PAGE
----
5 steps to digital transformation - Technical.ly DC

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Nov. 3, 2017 7:47 am

5 steps to digital transformation

Software AG President Kevin Niblock talked about bringing new tech to large organizations at his company's Innovation Tour.

Software AG President Kevin Niblock talks digital vision.

(Photo by James Cullum)

How can you improve your business with tech? 

That was a question tackled in five parts by Kevin Niblock on Thursday morning. The Software AG President discussed unleashing a digital vision at his company’s Innovation Tour at the Marriott Marquis in D.C. on Thursday. The event continues Friday, as well. Overall, the event aims to provide insights on digital transformation, which is the process of introducing new technologies that introduce more efficiency to businesses and large organizations.

Niblock’s talk made clear that the technology applies both to internal operations, as well as customer-facing products. Here are the steps Niblock touched on during the talk:

1. Improve the customer experience.

Creating an exceptional customer experience is key to a company’s digital transformation, Niblock said, adding that many manufacturers and retailers that are traditionally behind the curve have been hiring web developers to create user-friendly apps for a customer base that has become more insular with the way they shop.

“The speed and convenience of how we’re getting used to interacting with technologies is changing dramatically, and I think companies are being compared to those users experiences,” he said. “I can never remember which shoe was what size, and why don’t I have the buying history on my app? Why do I not know all the jackets and shirts that I bought so I know when I’m buying a tie what will match? The expectations are getting higher and higher.”

2. The use of data

Many companies have failed to understand how to monetize their data, from historical to event enabled to real-time, Niblock said.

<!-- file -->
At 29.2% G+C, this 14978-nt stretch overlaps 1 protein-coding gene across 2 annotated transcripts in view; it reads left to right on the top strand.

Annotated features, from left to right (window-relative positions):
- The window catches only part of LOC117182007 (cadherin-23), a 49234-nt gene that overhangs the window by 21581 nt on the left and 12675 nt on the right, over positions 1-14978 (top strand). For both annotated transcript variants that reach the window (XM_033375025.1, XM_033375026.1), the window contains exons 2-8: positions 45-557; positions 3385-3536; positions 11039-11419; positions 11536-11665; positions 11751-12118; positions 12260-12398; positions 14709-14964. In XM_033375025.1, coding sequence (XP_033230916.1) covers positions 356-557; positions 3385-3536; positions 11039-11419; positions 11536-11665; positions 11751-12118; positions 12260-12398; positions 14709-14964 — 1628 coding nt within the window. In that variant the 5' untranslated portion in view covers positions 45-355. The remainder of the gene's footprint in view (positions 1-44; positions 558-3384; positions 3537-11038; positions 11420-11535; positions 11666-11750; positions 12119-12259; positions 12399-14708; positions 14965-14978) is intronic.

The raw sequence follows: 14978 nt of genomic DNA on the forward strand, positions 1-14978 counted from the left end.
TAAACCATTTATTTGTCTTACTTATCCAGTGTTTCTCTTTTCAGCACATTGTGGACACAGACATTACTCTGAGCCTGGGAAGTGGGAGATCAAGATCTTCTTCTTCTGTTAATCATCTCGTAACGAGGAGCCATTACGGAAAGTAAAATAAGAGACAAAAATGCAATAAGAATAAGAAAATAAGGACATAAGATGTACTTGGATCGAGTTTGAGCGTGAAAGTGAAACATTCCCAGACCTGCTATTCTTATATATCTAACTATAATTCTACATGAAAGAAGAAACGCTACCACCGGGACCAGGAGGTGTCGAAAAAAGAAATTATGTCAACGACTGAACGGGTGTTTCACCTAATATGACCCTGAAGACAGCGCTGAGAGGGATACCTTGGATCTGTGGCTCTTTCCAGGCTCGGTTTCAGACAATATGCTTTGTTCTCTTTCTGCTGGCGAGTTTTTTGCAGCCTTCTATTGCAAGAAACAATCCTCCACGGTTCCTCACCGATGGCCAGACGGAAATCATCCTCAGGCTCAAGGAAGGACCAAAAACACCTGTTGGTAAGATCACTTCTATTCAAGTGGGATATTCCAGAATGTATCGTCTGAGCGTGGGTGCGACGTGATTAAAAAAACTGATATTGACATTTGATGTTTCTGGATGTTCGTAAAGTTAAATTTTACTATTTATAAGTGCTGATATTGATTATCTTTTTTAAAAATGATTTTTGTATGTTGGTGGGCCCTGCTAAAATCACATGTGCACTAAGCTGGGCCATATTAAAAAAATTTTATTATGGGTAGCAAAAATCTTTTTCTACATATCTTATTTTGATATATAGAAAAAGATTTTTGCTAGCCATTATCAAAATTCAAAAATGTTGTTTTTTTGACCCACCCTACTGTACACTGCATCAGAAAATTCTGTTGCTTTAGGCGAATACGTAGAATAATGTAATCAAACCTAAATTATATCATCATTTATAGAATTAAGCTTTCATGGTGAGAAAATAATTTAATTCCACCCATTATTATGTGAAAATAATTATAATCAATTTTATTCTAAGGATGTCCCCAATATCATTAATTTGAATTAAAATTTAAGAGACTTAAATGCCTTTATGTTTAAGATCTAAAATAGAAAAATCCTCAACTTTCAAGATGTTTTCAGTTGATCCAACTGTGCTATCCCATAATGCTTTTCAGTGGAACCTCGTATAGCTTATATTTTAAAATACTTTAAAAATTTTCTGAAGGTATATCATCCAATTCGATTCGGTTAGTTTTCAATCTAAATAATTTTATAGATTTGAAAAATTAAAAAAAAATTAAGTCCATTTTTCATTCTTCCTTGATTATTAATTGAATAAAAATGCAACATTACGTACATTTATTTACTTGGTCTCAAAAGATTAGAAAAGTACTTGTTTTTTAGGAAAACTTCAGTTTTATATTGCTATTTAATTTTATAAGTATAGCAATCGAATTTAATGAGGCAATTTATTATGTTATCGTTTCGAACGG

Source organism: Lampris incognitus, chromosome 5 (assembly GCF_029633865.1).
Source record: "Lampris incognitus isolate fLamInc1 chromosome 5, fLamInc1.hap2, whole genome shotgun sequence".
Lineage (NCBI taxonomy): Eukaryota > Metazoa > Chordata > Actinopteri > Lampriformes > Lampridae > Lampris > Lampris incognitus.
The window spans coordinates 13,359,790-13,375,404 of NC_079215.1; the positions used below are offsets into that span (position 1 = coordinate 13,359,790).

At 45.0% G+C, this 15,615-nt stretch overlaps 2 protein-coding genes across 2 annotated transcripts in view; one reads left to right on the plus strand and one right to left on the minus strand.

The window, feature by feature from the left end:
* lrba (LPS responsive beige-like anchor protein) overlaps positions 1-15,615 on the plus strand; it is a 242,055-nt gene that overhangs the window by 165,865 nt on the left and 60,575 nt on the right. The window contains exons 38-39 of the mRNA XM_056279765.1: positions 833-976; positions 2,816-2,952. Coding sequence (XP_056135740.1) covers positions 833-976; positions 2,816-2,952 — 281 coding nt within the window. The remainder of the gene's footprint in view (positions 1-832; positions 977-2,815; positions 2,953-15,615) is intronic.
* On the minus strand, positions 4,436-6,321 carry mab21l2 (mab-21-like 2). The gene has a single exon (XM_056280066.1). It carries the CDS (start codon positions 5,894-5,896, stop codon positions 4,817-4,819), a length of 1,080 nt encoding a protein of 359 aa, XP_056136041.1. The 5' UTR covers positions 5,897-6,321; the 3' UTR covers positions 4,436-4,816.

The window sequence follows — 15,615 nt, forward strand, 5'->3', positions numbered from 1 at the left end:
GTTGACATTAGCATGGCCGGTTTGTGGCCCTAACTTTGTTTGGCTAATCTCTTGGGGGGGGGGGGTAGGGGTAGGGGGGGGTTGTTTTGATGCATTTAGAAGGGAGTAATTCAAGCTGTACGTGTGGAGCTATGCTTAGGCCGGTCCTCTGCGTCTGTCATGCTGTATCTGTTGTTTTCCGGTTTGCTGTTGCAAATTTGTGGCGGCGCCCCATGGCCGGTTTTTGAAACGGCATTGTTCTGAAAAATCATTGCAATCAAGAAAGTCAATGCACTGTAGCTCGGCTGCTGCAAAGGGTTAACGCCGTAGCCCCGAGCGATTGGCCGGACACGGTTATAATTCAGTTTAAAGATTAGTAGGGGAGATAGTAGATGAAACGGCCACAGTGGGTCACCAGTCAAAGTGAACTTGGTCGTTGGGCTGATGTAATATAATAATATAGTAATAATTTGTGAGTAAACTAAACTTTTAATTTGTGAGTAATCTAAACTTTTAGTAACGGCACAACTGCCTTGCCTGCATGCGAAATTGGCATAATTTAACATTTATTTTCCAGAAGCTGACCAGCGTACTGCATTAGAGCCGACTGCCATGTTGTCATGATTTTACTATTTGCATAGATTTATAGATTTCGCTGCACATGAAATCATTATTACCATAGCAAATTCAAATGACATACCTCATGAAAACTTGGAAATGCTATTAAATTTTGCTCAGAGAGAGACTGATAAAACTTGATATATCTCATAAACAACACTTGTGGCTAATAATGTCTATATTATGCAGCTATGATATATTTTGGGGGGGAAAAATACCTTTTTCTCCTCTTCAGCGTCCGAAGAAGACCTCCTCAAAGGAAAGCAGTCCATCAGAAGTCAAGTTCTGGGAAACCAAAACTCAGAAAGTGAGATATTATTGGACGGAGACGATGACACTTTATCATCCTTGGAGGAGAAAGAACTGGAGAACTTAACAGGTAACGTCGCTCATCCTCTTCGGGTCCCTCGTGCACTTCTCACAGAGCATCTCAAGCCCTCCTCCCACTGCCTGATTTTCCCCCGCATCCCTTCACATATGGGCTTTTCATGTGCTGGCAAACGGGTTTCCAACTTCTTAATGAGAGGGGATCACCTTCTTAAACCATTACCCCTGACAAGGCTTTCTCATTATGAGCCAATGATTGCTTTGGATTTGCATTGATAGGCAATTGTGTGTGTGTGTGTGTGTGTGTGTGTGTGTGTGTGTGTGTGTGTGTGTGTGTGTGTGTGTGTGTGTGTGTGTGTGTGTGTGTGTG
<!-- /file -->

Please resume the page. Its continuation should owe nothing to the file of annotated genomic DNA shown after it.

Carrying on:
“I don’t know where you are on your data journey, but as the farther you get through it, I think you’ll realize that you need to think about your architecture differently,” he said. “You know, we have historical data… but now we need event enabled data from the systems, and then correlating with real-time data. We correlate all of those things, because all of that data gives context to what that app needs to do and say and build for that interaction.”

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3. Merging the physical and digital worlds

Software.org predicts that 50 billion devices will be connected by 2020. Phones, watches and even toothbrushes are reaping the benefits of tech.

“They’re going to put sensors in mirrors and toothbrushes to analyze how well you are brushing your teeth,” Niblock said. “I think that’s just an example of how crazy things are in terms of putting devices in them. Now, the challenge is that you turn those devices on and you get streams of data coming at you and you’re going to have to figure out how to analyze it.”

4. Create a 21st century architecture

Doing business in the future means building a reliable infrastructure quickly while being forward thinking.

“What is your three year plan? What is the architecture you’re working toward?” Niblock asked. “Very few companies bring it all together and think about the transformational architecture they need to build the things that they really want to build in the future.” 

5. The Chief Digital Officer

Should every company have a chief digital officer? Niblock said taking the role seriously is essential to a digital transformation.

“You know, there’s 19,000 CDOs on LinkedIn right now,” Niblock said. “A true CDO knows the business, where it needs to go and understand technology and how to use it strategically… People who have the vision of how to use technology differently to improve the business they run. That’s what we need more of.”

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James Cullum

Multimedia journalist James Cullum has reported for over a decade for newspapers, magazines and websites in the D.C. metro area. He excels at finding order in chaotic environments, from slave liberations in South Sudan to the halls of the Capitol and D.C.'s growing tech scene.

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